The Washington Post

Craig Stammen, the Nationals’ high-leverage long reliever

(Al Behrman / AP)

Craig Stammen’s unofficial title remains long reliever, but it is becoming more and more misguided, if not obsolete. He does not behave like one, and Manager Davey Johnson does not treat him like a long reliever.

Monday night, the Nationals trailed by one run in the sixth inning, and the bases were loaded with no outs. The Nationals needed strikeouts or a weak groundballs, a dominating performance. Johnson asked for Stammen. He came into the game, fell behind Jon Jay, 2-0, and proceeded to induce a double play, intentionally walk Pete Kozma and then strike out the pitcher and escape with zero damage.

“Sometimes, you need to back off and let it do what it’s supposed to do and throw it just down the middle,” Stammen said. “That’s kind of what happened last night.”

Here was the only difference between Stammen and a setup man: Stammen stayed out and pitched another inning, throwing a scoreless seventh. In the process, Stammen collected three more swinging strikes, giving him 27 on the season against 42 batters. Opposing hitters have whiffed with 37.3 percent of their swings against Stammen, which ranks eighth in the majors among relievers.

“I don’t even think last year you could call me a long reliever,” Stammen said. “I was just his reliever that went more than one inning.”

This year, though, he has been given even more responsibility. keeps track of a stat called Leverage Index to measure the importance of a reliever’s appearance, based on the score and the inning. An average leverage is 1.0. Drew Storen leads the Nationals’ bullpen with a 1.62 average index. Next is not closer Rafael Soriano or all-star setup man Tyler Clippard. It is Stammen, the supposed long reliever, at 1.55.

Last season, Stammen received a few chances at a traditional, one-inning setup role when Ryan Mattheus went on the disabled list. “I kind of had to be a setup man, kind of fill both roles,” Stammen said. “With Zach [Duke] doing such a good job kind of handling long situations by himself, it allows Davey, I think, to put me in different kind of situations like” Monday night.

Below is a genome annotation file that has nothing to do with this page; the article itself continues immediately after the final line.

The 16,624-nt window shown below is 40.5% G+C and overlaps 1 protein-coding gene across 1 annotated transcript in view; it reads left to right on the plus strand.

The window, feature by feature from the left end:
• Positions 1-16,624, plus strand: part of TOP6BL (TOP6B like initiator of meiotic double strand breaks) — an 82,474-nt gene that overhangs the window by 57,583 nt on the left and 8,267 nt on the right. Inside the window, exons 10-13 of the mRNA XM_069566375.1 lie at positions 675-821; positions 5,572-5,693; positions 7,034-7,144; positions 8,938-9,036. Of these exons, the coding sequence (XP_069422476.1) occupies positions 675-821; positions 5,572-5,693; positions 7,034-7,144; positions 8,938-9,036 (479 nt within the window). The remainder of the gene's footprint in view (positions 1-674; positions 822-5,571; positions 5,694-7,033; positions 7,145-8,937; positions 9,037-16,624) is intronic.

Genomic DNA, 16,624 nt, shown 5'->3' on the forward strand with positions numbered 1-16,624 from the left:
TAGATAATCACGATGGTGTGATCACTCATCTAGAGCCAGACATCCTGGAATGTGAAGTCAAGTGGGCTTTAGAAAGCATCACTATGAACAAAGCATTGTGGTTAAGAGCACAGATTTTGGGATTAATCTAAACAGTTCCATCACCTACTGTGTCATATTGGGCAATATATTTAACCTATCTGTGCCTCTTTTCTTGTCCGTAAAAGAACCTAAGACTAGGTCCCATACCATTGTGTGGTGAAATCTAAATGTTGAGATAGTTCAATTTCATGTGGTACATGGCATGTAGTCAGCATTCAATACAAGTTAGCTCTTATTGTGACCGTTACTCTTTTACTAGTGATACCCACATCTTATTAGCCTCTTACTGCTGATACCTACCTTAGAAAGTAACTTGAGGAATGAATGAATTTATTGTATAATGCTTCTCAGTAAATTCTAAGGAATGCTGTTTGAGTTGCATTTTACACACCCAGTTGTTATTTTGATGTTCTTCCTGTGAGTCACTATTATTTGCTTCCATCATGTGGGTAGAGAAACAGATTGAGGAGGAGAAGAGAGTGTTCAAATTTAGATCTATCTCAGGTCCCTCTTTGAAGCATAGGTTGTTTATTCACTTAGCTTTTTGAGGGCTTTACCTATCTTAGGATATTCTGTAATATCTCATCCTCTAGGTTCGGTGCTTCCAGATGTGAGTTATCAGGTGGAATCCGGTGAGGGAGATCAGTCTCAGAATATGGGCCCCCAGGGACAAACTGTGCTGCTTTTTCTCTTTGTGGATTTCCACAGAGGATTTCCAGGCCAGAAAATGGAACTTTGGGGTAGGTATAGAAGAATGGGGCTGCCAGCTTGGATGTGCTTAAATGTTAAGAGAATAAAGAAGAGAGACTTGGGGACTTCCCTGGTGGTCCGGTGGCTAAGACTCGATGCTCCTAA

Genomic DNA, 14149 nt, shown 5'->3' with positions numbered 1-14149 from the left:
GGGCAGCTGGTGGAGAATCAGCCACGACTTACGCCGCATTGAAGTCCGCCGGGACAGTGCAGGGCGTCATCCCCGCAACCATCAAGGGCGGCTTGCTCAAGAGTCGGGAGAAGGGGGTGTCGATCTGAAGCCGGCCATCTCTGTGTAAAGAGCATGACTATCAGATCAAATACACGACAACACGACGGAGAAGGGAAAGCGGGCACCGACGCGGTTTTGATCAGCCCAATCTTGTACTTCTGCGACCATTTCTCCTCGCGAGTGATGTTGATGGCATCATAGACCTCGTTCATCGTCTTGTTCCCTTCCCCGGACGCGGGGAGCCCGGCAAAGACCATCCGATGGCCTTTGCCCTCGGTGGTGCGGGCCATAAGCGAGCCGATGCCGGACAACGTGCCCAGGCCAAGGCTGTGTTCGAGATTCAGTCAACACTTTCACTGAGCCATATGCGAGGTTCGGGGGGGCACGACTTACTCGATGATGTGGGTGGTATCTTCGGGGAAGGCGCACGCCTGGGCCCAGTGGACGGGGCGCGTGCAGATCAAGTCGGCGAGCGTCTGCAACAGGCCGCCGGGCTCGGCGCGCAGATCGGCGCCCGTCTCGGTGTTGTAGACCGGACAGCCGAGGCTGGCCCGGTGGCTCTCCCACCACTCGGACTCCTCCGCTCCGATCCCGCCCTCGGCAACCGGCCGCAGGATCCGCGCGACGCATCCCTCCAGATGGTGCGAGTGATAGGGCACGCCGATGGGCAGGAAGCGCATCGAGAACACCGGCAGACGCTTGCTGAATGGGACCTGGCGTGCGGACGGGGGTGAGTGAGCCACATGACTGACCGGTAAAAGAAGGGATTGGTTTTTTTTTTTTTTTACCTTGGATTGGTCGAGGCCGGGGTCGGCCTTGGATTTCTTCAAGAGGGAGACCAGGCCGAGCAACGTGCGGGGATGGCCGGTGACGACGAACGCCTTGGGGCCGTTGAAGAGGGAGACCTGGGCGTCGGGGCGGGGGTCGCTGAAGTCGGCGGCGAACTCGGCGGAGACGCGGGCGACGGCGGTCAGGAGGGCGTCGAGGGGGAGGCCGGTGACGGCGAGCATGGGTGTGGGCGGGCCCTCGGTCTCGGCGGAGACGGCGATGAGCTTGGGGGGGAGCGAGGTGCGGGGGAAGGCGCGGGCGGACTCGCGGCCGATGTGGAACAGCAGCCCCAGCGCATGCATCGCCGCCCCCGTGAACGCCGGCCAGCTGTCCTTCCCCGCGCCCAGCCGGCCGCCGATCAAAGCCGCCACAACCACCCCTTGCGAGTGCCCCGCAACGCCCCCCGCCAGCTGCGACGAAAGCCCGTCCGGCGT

“I like the fact that he can give me more innings,” Johnson said. “He’s better suited for that long man, spot start.”

In this way, Stammen’s durability hurts his perceived value. He remains stuck with the long man title, because he can sponge multiple innings when necessary. With the quality of his swing-and-miss stuff, he may be talented enough for a more high-profile role.

“I think Davey always says this, too,” Stammen said. “If you’re not trying to increase your role, there’s something wrong with you. You’re always trying to have a more influential impact on the team winning or losing games. But I’m also content with what he has me doing, so I can’t do anything about it.  Just do what I do best, no matter what role I’m in.”

By title, Stammen is a long reliever. In practice, he has been used more like a hybrid. He eats innings, but he also strikes out hitters at a high rate and puts up zeros.

Adam Kilgore covers national sports for the Washington Post. Previously he served as the Post's Washington Nationals beat writer from 2010 to 2014.



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